1. Per my knowledge and seeing how many auditors work, I have not seen many auditors sign their audits (not sure exactly what you meant there) nor keep track of contract addresses they have audited. So, if they want to support this, they must change how they do their business. I believe specifying exactly which contract addresses audited is the right thing, but that isn’t the reality right now
    • If they want to upload old reports, they must find the exact addresses they audited. When they do new ones, they have to ask for deployed contract addresses after an audit, verify them, and add them to the report
    • Preparing audit representation and signing. Depending on the tooling used, it can be automated or simplified. Still, it is an additional step
    • Display their wallet addresses or public keys so that others can verify audits
      So they should have the right incentive behind it. I know it is not exactly the scope of this EIP, but that’s the practical aspect of it.
  2. If protocols want to support this and accept only, let’s say, tokens with audits into their system, they have to:
    • Pre-select auditors they trust. It means that they have to get their wallet addresses/public keys to verify the signature belongs to the auditor they trust
    • Implement verifier either on-chain or off-chain

I agree with you. The way you would implement registries is very interesting and different from the way we implemented them in our system so far.
In our case, we have one registry per chain, and protocols can preselect which authorized auditors they want to get audits’ data from.
Another significant advantage in favor of registries is that if the audits were to be stored on-chain, we could make them immutable, which is super helpful to balance trust relations further between users, auditors & protocols.

We just published our opinion at ERC-7512: A Solution to the Centralization of Security Audits Data?.

The TLDR is that solves the issue with sites such as CoinMarketCap, Etherscan, CoinGecko, etc because they don’t publish accurate data about auditors even when you follow all their forms. Hence, they are a point of centralization that filters real information. On the other hand, we think that this problem should not be limited to audits and a way to add metadata in general could be interesting.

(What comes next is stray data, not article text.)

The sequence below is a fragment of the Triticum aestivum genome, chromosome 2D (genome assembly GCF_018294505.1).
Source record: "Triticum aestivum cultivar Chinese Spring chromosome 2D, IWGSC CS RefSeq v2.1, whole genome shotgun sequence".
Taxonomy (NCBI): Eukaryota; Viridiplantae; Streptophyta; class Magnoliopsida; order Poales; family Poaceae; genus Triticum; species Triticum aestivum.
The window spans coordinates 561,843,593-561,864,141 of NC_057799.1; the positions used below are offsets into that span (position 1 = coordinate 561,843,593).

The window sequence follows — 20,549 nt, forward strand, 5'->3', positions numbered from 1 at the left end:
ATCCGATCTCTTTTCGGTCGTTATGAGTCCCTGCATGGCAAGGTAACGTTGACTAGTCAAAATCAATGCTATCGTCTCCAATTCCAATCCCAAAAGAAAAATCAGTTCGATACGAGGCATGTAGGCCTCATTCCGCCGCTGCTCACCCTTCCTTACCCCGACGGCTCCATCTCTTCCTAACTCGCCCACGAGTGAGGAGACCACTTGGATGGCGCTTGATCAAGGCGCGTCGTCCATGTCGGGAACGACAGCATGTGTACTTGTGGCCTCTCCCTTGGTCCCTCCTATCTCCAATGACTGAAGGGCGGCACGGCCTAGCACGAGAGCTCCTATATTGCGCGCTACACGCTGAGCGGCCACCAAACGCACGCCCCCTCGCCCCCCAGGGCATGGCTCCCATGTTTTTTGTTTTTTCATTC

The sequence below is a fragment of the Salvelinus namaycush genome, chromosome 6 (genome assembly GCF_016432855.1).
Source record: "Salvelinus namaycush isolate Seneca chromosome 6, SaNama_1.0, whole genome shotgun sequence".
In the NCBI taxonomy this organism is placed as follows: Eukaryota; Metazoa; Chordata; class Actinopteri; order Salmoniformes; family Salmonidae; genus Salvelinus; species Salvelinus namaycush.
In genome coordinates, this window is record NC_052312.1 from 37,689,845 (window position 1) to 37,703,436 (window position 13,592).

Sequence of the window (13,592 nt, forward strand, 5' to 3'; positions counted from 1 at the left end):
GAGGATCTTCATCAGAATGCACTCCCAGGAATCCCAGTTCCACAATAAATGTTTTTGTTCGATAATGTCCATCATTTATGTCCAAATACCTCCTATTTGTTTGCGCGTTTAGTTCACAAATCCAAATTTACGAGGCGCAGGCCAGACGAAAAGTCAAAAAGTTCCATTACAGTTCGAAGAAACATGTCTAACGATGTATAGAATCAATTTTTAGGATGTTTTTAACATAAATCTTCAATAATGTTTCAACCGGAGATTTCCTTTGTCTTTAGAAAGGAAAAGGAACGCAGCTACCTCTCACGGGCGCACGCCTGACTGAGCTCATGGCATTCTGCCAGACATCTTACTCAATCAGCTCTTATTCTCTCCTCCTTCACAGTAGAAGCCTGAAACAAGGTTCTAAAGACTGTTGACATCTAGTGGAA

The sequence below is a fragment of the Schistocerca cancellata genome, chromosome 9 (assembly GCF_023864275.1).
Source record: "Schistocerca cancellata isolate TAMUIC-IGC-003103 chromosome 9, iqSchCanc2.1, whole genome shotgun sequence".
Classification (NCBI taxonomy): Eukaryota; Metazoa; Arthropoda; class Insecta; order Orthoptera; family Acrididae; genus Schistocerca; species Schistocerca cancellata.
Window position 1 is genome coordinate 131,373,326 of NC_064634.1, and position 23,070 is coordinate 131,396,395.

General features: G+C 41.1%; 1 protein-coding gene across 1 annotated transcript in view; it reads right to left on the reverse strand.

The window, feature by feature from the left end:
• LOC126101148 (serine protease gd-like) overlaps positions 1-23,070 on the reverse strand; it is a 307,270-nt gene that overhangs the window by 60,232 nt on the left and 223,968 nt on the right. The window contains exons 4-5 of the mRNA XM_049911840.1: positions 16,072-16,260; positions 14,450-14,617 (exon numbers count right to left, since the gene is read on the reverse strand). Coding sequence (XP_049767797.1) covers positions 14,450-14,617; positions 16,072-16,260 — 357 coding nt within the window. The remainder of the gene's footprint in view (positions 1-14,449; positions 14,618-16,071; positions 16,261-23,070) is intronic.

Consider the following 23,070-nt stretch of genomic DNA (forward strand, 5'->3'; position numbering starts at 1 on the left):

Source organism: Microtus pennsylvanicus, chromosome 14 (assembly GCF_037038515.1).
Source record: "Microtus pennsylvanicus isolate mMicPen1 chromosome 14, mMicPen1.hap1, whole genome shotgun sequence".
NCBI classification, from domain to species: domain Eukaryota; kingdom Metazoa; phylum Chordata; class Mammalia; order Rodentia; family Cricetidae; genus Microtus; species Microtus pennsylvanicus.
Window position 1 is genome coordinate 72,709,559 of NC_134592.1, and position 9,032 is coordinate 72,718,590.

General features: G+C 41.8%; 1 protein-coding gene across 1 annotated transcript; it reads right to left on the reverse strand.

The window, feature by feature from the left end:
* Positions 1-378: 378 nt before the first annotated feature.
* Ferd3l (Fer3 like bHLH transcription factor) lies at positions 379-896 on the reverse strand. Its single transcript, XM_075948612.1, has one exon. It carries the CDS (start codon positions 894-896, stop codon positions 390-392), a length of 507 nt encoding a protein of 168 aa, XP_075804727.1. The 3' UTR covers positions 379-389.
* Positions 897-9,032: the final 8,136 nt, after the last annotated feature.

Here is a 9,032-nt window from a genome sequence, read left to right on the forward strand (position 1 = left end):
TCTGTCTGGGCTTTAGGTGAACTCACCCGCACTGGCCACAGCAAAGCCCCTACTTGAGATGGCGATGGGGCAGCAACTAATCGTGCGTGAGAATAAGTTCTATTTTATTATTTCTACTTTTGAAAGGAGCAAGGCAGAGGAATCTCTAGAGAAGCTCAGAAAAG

The main problem with this ERC is that it only allows for “positive” audits that say the contract is secure.
I own a security auditing company (, I’m an auditor myself and in many cases it is really important to say “Warning! This contract is not secure” while others are saying it is secure.

It is not secure to pretend “if at least one company said that the contract is secure = we label it as secure” .

Also audit records must not be immutable by any means. Imagine a contract was audited, then a vulnerability is discovered but there is already a signed audit report that states that the contract is fine. Anything can happen or be discovered AFTER the audit report so this needs to be accounted.

Just for the sake of reference: I tried (and failed) to create an on-chain registry of smart contract audits in 2008 as a part of SolidStamp service. Some of my learnings and ideas are still available at:

Good luck this time.

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After all, the proposal seems to be to see if a protocol was audited.

We can achieve that more simply, in fact:

  • Auditors (personal or firm, whatever) create NFT to represent the audit information. Additional information like the issued date and a report link can be included in ERC721Metadata.
  • Maintain an address registry of auditors on-chain.

What else do we need?

You need an agreement of the auditors on this metadata and how to issue that nft.

What you described is not the purpose of the nft the purpose is to create a basis that allows you to create such nfts. I.e. could you say that you have a nft contract where you can submit an erc-7512 object which will mint the nft with some basic information (like auditor). This then can be used in different protocol to perform security check (or other logic based on the audits).